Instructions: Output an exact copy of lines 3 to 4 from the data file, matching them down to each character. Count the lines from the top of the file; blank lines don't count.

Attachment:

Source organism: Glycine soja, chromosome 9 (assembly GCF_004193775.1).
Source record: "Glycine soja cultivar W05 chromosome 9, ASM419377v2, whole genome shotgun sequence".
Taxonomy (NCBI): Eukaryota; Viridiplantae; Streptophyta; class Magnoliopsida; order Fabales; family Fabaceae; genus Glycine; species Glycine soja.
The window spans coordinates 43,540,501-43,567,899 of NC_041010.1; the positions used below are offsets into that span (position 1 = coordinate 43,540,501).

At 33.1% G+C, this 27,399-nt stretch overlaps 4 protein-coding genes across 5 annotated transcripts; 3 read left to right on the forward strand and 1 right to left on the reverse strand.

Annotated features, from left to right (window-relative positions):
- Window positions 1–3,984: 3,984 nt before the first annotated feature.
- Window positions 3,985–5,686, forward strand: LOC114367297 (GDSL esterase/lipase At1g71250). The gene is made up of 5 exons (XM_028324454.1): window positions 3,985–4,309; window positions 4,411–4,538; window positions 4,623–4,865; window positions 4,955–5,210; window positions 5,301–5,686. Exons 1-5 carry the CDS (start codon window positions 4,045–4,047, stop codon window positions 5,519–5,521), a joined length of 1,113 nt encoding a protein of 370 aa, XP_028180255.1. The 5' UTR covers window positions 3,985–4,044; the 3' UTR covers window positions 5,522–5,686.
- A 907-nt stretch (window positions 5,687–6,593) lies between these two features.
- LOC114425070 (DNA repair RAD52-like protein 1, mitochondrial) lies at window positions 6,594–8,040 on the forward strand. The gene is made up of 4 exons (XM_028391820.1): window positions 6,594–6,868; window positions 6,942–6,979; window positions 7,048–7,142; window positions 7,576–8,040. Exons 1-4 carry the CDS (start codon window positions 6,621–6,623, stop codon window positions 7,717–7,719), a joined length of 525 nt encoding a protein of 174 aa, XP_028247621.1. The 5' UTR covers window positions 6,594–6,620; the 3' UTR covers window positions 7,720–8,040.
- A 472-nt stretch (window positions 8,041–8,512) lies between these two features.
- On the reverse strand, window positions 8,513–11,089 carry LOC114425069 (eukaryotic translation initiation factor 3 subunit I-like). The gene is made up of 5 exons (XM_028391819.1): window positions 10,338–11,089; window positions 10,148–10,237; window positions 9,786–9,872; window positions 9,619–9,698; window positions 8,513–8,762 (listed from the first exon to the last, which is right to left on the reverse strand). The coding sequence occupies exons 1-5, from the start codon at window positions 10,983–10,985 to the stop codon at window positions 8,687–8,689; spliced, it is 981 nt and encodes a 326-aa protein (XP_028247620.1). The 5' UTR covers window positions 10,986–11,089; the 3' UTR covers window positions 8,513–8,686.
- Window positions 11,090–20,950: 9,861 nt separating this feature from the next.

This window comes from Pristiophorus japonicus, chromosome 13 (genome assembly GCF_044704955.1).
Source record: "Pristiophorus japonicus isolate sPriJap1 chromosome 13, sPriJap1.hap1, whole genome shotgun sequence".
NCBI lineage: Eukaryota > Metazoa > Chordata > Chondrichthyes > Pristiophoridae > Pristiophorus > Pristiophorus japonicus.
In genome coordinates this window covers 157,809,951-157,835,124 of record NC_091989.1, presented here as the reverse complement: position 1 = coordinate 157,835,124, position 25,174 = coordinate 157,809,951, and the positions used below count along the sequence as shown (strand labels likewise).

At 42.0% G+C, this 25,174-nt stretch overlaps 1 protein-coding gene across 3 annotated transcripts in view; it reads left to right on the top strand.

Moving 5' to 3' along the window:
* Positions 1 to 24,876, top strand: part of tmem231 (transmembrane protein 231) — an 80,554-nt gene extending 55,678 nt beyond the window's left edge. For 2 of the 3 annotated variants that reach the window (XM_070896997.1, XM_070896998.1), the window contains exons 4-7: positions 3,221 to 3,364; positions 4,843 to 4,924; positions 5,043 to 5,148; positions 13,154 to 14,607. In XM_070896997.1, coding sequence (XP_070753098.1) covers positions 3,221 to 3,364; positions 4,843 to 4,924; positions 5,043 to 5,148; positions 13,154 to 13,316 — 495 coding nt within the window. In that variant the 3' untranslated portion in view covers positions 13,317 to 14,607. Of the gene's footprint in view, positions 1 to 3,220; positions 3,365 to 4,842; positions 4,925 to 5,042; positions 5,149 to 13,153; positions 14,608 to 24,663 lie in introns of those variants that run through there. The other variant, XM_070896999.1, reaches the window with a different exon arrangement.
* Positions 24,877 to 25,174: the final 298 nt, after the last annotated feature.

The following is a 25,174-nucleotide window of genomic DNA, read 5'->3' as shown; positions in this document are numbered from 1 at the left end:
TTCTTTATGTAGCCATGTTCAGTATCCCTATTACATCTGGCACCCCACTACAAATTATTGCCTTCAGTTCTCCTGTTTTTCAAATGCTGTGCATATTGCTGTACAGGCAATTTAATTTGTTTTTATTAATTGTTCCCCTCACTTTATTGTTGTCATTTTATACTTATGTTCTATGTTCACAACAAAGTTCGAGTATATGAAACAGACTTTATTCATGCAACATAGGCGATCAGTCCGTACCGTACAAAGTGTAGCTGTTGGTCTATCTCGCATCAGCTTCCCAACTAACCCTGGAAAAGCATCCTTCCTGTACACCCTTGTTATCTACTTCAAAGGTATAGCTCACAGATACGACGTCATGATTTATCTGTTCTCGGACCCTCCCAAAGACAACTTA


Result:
Taxonomy (NCBI): Eukaryota; Viridiplantae; Streptophyta; class Magnoliopsida; order Fabales; family Fabaceae; genus Glycine; species Glycine soja.
The window spans coordinates 43,540,501-43,567,899 of NC_041010.1; the positions used below are offsets into that span (position 1 = coordinate 43,540,501).